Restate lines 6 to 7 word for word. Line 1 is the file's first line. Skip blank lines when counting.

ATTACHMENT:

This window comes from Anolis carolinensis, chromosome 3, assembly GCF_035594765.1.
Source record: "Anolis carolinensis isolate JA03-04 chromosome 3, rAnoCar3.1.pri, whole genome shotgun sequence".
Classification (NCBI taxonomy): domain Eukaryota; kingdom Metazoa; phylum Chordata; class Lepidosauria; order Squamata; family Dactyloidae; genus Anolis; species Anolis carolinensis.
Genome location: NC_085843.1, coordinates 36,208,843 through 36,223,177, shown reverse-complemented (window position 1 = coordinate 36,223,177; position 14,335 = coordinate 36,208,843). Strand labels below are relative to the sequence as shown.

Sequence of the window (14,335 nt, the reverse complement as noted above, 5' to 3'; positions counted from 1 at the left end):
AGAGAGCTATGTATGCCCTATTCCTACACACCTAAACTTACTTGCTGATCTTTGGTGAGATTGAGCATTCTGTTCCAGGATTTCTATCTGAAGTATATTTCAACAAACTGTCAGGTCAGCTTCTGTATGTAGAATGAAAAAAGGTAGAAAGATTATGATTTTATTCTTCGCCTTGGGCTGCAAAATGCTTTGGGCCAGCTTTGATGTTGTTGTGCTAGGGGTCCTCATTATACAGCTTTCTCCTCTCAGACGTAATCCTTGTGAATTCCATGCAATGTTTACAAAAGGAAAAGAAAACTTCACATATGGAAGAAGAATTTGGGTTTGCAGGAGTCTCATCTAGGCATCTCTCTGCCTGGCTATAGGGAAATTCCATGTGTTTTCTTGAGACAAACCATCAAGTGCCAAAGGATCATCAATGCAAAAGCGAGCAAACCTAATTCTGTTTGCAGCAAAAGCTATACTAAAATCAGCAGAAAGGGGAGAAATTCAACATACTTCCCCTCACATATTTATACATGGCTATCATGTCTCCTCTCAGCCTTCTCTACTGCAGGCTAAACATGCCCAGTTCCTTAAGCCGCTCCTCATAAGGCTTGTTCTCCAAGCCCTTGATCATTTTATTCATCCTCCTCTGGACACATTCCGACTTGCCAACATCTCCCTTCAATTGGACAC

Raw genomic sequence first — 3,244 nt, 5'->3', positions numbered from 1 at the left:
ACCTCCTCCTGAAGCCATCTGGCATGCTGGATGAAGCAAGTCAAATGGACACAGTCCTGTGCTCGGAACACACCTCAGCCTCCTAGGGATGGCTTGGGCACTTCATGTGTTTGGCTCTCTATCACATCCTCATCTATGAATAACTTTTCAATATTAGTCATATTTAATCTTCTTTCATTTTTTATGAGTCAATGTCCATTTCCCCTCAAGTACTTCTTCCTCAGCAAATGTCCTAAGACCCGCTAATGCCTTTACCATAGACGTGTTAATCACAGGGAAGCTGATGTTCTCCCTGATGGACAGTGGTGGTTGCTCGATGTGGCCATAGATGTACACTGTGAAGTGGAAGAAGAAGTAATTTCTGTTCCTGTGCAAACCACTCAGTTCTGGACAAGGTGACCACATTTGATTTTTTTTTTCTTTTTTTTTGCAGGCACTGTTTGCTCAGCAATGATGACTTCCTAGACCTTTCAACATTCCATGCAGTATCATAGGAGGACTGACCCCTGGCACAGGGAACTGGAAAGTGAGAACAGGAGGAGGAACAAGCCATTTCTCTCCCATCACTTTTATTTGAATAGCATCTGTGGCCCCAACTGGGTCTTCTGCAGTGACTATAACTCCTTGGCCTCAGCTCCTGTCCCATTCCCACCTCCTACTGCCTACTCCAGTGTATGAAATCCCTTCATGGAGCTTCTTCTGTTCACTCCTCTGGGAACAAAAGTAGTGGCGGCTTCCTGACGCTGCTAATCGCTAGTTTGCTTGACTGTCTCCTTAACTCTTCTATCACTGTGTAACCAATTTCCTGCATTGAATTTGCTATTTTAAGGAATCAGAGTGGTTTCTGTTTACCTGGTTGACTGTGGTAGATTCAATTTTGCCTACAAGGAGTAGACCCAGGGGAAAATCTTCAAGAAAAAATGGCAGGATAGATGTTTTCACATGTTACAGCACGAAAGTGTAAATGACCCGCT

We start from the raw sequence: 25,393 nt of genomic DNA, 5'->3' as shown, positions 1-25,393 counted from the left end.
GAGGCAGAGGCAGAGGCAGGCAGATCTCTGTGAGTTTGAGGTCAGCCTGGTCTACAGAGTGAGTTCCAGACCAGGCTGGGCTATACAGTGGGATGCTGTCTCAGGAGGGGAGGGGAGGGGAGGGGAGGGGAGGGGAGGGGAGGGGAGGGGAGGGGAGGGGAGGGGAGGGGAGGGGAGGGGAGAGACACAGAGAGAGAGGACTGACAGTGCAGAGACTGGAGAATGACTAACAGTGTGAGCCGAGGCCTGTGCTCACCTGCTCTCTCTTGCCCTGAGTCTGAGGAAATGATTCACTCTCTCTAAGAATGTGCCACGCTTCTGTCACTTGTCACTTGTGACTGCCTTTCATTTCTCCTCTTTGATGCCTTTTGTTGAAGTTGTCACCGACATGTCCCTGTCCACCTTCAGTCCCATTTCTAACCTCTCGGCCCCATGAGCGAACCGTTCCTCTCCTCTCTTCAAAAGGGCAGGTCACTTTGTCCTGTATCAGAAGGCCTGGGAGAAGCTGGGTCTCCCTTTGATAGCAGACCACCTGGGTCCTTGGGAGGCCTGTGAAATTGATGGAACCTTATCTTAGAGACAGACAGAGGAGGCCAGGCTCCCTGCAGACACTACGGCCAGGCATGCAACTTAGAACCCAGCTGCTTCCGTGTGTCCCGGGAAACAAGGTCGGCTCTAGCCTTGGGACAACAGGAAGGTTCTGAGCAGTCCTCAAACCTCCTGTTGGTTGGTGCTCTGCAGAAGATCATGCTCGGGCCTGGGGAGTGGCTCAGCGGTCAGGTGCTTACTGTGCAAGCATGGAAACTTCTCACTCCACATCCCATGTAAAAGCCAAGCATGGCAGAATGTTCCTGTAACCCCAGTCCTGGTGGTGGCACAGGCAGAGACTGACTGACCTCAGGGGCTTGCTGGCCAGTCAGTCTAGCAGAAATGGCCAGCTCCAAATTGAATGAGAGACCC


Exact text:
AGAGAGCTATGTATGCCCTATTCCTACACACCTAAACTTACTTGCTGATCTTTGGTGAGATTGAGCATTCTGTTCCAGGATTTCTATCTGAAGTATATTTCAACAAACTGTCAGGTCAGCTTCTGTATGTAGAATGAAAAAAGGTAGAAAGATTATGATTTTATTCTTCGCCTTGGGCTGCAAAATGCTTTGGGCCAGCTTTGATGTTGTTGTGCTAGGGGTCCTCATTATACAGCTTTCTCCTCTCAGACGTAATCCTTGTGAATTCCATGCAATGTTTACAAAAGGAAAAGAAAACTTCACATATGGAAGAAGAATTTGGGTTTGCAGGAGTCTCATCTAGGCATCTCTCTGCCTGGCTATAGGGAAATTCCATGTGTTTTCTTGAGACAAACCATCAAGTGCCAAAGGATCATCAATGCAAAAGCGAGCAAACCTAATTCTGTTTGCAGCAAAAGCTATACTAAAATCAGCAGAAAGGGGAGAAATTCAACATACTTCCCCTCACATATTTATACATGGCTATCATGTCTCCTCTCAGCCTTCTCTACTGCAGGCTAAACATGCCCAGTTCCTTAAGCCGCTCCTCATAAGGCTTGTTCTCCAAGCCCTTGATCATTTTATTCATCCTCCTCTGGACACATTCCGACTTGCCAACATCTCCCTTCAATTGGACAC

Raw genomic sequence first — 3,244 nt, 5'->3', positions numbered from 1 at the left: